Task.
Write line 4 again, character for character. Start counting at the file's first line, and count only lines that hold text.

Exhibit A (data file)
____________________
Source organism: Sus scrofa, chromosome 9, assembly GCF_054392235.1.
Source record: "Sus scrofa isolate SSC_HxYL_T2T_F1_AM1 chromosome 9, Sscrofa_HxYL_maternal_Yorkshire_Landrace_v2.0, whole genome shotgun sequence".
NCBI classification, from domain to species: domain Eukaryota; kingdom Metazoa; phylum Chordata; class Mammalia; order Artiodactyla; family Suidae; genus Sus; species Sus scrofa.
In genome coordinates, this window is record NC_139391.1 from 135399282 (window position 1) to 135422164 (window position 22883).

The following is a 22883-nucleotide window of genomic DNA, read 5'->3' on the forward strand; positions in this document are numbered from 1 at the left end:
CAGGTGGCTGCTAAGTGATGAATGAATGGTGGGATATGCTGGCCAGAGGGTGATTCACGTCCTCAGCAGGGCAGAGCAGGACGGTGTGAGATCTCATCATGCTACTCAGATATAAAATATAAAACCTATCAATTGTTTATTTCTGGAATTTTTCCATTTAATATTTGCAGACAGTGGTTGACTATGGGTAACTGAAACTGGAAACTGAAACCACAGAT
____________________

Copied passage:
In genome coordinates, this window is record NC_139391.1 from 135399282 (window position 1) to 135422164 (window position 22883).